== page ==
1. Find: Finding Freds to serve as the front-line for your organization is critical. This entails attracting superstars by providing a nurturing, team-oriented environment that attracts high-quality staff members. It also includes discovering the dormant Freds within your organization who already exhibit extraordinary leadership qualities and have a passion for your cause. Hiring Freds from the start is also a great way to ensure you’ve got the right folks for the right job.

2. Reward: Rewarding Freds has to do with recognizing the amazing and expressing sincere appreciation. Rewards, whether tangible or intangible, offer feedback and recognition for your staff members’ contributions. Annual reviews are not enough to inspire your staff to consistently add value to your organization. Rewards and recognition serve to reinforce the positive role your staff members play in your organization’s larger mission.

3. Educate: Educating and equipping your Freds to do their best work is probably the single most important thing you can do. Don’t make the mistake of assuming that your front-line staff is not concerned with the organization’s strategic goals and vision. Being clear and transparent about these goals empowers staff to find ways of contributing to the bigger picture instead of getting bogged down in the day to day. Be sure, however, to incorporate a little bit of fun and allow both veteran and new staff members to contribute to the educating process.

4. Demonstrate: Demonstrating is the quintessential responsibility of all leaders. Whether it’s demonstrating a process or embodying the leadership characteristics you’d like your staff to emulate, it all starts at the top. Seek to inspire but not intimidate—making sure your example is practical and achievable. After all, the impact you have on your staff translates directly into the type of impact they’ll have with those you serve.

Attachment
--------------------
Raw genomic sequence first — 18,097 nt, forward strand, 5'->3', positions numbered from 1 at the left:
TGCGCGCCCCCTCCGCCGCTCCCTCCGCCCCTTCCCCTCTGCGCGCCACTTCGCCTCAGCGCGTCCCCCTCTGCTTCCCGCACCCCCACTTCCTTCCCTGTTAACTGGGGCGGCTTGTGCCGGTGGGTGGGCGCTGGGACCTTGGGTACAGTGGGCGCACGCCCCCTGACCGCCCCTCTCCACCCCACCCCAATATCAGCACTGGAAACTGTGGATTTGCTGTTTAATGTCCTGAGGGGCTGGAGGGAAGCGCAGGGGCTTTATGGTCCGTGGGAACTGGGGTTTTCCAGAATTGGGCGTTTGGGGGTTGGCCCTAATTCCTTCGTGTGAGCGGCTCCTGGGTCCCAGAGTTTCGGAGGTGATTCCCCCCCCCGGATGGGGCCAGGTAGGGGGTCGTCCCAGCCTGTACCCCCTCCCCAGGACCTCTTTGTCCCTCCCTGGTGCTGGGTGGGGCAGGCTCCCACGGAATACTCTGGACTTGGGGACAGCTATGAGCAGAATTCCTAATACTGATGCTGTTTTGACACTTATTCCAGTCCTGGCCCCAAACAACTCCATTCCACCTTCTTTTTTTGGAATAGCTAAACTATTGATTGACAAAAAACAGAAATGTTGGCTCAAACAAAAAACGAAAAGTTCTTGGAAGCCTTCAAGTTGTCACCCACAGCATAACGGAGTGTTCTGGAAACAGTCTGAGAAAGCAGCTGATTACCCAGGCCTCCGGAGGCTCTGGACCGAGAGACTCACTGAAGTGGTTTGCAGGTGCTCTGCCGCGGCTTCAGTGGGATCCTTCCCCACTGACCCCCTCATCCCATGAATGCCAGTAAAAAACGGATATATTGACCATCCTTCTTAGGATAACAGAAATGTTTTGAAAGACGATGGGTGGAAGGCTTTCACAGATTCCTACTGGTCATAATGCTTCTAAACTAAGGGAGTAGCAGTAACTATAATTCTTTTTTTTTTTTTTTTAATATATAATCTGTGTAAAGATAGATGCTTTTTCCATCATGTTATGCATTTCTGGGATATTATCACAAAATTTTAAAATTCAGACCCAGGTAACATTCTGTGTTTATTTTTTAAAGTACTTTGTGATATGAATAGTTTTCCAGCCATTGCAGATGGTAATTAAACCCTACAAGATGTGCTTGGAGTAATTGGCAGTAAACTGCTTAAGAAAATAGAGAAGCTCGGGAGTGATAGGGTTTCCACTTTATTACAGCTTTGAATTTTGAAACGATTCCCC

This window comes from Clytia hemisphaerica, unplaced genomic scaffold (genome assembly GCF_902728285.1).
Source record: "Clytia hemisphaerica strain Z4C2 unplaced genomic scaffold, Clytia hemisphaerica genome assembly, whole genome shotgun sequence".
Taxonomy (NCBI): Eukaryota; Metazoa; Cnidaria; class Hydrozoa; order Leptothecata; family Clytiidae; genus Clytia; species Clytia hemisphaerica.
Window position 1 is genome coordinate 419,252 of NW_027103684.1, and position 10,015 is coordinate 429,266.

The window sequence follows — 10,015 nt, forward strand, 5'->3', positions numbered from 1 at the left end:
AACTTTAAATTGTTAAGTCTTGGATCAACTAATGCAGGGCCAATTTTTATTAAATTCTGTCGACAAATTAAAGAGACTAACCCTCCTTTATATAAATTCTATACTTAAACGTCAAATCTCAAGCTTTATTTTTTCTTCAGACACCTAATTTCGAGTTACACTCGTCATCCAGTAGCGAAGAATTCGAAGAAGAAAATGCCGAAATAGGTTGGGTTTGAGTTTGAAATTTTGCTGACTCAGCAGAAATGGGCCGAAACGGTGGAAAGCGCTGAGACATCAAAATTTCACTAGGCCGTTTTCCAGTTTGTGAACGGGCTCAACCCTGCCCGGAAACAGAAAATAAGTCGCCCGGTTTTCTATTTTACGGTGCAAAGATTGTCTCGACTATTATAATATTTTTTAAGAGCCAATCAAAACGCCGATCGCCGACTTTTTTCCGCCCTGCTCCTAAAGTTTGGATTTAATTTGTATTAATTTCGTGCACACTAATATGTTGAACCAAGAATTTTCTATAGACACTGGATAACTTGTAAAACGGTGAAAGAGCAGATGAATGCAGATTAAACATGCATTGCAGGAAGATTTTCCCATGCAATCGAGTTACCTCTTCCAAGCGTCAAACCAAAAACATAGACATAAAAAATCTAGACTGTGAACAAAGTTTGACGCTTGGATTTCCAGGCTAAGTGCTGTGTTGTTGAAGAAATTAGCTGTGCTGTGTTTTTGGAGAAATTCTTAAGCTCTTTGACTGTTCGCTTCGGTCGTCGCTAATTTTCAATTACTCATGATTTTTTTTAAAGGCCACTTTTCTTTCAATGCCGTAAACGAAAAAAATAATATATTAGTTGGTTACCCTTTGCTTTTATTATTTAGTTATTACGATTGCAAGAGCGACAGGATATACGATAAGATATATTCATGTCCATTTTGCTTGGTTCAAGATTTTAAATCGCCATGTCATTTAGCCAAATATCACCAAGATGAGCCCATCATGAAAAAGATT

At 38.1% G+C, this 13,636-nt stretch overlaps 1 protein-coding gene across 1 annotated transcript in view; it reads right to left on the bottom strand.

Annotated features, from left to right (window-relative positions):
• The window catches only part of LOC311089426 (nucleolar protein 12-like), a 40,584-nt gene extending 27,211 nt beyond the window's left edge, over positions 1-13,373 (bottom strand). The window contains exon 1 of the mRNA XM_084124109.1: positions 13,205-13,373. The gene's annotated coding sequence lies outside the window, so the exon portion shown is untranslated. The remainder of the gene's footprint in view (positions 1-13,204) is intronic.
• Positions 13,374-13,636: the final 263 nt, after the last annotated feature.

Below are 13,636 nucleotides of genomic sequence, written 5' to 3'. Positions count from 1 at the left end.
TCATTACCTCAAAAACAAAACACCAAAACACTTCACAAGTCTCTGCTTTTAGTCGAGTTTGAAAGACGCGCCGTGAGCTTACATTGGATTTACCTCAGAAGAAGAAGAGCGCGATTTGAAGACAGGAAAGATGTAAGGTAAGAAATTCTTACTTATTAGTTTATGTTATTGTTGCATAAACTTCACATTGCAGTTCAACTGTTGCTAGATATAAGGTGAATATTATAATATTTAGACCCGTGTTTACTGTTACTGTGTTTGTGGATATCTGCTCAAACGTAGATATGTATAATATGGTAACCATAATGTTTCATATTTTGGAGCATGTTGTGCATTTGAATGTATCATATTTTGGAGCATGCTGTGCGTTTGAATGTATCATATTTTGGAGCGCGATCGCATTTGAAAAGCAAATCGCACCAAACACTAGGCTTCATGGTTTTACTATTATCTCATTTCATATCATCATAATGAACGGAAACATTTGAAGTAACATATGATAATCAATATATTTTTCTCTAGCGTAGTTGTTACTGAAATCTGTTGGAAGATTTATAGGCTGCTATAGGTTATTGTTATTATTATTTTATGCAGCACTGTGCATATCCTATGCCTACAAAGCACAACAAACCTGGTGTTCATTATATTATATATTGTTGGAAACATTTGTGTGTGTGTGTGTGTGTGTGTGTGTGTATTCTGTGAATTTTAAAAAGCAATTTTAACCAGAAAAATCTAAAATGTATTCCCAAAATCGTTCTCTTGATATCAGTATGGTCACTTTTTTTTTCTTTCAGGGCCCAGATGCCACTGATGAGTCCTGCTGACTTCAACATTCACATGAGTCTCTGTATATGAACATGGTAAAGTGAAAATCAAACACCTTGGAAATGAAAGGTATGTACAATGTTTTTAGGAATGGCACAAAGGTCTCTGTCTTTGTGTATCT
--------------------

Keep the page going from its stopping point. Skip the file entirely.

Gain Dollars and Hours Back to Use Toward the Mission

By | Industry, Leadership, Online, Organizational Health | No Comments

For nonprofits, operating lean and at optimal efficiency doesn’t just go a long way—it’s pretty much required. The more time and money saved, the more time and money left over to be allocated toward doing the good work of the organization. Start saving time and money today.

With an operating system that gives visibility and holds you accountable, you’re more prepared to streamline processes, which makes for a healthier organization, enhances member service, and ensures nothing falls through the cracks.

Consider this example: do refund issues lie with the front desk, the program director, or with an executive? Who makes the call, and what’s the policy? How is it approved, and is it a pure refund or an account credit? Are you passing the member around to five different people on the same issue? Is money refunded in a timely manner, and is there an SOP around the process?

Some processes are centralized, and others happen differently across branches. Even if individuals know their responsibilities, providing visibility into others’ goals is a good idea. Make sure everyone knows what processes, and what parts of processes, they are responsible for so that no efforts are duplicated or neglected.

Investing the time upfront to train staff will save a lot of time in the long run. If you don’t invest in training staff at the start, you may end up spending more time, effort, and money training them after an issue arises. Getting out in front of staff training is good because it can drive a better staff experience. They become more confident in their jobs, and data is cleaner because they learn to input it correctly from beginning. Tip: find out if your software provider has opportunities for ongoing training for every budget, and if they will help you develop personalized training plans for your organization.

Any time a member can do something from the convenience of his own home and staff don’t have to, it’s a win-win. Staff can be freed up to interact with members instead of processing transactions. Using online account management, members should have the ability to:

• pay down balances (this cuts down on your collections)
• update credit card information (this cuts down on your returns)
• update contact information (this cuts down on returned mail and emails)